Why Bernie Trends Younger?

Drawing of a fist in the air symbolizing revolution set on a yellow and red striped background

Politicians are the ultimate consumer product. Brand is everything, packaging is critical and content is the least important part, as long as it tastes “great”! So other than promising a “free lunch” of education, which Mayor Bloomberg noted usually means the recipient will be eaten for breakfast, one has to ask why Bernie trends so young?

The answer, when viewed through a demographic analysis of income distribution, is disturbing at best and shows that the perceived wealth gap is less between the “fat cats” and the working class, and more between the young and the old.  This is not just an American “problem”, but one that is shared across the developed world.

According to the Wall Street Journal’s story titled, “When Older People Do Better Than the Working-Age,” the gap between working age incomes and over 65 retirees has narrowed significantly since the “great recession”. The “average person 65 years and older in the U.S. earns 77% of the income of the average citizen, UP FROM 69% in 2008.” The millennials were and are crushed in this recovery. In Spain and France it’s 103% and 102% of the average workers income!

No wonder young Americans are attracted to that early 20th century failure known as socialism and their European cohort are drifting to the new “fascist” parties. Capitalism, as we practice it, has given them the risk, but little of Capitalism’s reward while simultaneously building a socialist “paradise” for the over 65 generation. When you combine this with the political clout of seniors, the youth oriented success of the Senator, once voted by his colleagues as the least likely to be President, begins to make sense.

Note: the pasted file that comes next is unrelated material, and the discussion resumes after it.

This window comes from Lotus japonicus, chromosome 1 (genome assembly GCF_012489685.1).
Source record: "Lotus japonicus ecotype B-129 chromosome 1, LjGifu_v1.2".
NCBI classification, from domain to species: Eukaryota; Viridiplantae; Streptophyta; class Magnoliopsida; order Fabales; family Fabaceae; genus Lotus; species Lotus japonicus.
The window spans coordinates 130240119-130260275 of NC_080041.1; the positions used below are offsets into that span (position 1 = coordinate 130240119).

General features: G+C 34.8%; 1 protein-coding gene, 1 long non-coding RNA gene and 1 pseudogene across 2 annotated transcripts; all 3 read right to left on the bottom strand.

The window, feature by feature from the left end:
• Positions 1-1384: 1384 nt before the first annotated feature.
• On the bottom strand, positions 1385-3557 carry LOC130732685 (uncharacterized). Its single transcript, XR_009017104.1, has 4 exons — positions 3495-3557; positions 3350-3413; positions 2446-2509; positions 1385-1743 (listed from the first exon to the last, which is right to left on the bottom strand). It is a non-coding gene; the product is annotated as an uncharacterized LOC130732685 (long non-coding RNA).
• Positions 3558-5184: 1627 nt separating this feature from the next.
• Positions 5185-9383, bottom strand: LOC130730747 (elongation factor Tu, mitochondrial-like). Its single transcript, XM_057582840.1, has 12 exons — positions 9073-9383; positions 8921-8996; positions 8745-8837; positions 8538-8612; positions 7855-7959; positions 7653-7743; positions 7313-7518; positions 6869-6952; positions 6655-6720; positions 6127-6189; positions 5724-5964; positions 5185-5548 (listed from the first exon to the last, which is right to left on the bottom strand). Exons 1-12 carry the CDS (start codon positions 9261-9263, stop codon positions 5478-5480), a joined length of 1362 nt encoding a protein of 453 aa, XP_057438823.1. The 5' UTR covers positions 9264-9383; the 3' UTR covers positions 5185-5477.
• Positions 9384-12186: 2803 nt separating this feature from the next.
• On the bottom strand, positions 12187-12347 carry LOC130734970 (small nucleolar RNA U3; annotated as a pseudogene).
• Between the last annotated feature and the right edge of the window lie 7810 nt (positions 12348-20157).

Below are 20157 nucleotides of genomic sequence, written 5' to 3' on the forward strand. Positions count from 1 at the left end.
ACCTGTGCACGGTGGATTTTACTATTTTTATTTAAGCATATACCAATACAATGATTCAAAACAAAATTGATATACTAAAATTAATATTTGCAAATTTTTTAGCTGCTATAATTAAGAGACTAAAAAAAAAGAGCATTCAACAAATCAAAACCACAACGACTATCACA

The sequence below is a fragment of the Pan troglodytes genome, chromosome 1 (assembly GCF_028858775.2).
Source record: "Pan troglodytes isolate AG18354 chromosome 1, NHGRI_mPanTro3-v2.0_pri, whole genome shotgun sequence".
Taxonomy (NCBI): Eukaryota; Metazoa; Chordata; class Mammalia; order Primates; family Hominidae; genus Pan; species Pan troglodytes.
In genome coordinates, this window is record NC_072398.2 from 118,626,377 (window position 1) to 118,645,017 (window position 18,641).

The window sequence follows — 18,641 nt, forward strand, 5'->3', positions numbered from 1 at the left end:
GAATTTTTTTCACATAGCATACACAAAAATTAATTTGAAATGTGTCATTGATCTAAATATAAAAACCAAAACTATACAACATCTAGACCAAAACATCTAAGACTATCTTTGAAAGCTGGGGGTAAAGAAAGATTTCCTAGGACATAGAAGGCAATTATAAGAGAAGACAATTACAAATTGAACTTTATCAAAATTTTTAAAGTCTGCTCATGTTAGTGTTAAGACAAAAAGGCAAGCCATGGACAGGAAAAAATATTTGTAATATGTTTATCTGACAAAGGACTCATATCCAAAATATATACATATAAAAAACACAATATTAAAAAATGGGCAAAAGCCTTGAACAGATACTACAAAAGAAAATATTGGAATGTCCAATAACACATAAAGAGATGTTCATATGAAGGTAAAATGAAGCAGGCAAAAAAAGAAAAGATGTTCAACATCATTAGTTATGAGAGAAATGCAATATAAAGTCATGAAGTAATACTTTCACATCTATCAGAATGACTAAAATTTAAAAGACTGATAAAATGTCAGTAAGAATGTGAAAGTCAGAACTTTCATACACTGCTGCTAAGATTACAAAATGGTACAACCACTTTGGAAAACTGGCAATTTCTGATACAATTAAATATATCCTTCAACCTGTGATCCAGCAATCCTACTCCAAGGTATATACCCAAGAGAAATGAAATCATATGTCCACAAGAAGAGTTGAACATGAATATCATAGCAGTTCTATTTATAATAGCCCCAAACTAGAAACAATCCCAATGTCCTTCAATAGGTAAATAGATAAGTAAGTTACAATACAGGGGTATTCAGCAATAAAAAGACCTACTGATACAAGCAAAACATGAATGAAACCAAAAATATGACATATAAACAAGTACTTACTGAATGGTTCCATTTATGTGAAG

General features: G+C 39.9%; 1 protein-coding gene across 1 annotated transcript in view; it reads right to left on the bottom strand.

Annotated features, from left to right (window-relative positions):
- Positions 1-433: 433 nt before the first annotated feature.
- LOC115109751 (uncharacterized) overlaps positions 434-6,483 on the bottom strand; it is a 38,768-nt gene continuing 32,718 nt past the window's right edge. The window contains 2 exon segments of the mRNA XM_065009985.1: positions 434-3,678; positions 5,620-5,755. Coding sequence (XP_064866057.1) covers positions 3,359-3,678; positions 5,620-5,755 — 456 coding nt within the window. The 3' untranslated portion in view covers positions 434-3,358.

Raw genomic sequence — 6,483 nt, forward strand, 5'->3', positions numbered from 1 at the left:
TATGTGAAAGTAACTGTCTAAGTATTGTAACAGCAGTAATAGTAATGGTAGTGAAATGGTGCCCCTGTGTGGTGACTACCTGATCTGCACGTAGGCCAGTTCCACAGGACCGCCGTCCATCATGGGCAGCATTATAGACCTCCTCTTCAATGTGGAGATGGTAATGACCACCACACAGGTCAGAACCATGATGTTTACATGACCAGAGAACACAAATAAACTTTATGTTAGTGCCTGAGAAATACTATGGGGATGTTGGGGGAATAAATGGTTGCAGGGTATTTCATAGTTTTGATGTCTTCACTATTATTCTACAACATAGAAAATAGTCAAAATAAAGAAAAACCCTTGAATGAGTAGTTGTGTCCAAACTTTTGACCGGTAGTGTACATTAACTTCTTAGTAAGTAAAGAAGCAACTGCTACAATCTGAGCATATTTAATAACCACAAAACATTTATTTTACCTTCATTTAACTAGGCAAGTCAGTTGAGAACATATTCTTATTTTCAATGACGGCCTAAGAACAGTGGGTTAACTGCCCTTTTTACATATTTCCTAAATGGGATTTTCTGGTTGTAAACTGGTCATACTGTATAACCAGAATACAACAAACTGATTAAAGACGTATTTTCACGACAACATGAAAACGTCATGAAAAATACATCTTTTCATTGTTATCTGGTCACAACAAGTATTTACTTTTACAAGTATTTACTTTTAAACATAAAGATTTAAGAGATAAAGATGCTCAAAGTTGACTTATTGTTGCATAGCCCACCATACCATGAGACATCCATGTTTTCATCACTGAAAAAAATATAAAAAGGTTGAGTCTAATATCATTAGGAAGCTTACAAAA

There is an opportunity to break Bernie’s monopoly on the youth market by highlighting the mistaken over-investment in past generations and the under-investment in our future generations. This is similar to anyone investing left for dead brands. Invest in the rising generation of customers or age into obscurity and irrelevance.

The generational “Bern” is not so new… (nor improved) and you can hear the re-branding as sung in the words of a now over 65 rock band in their top hit of 1969…*

One generation got old
One generation got soul
This generation got no destination to hold
Pick up the cry
Hey now it’s time for you and me
Got a revolution
Got to revolution…

*Jefferson Airplane, Volunteers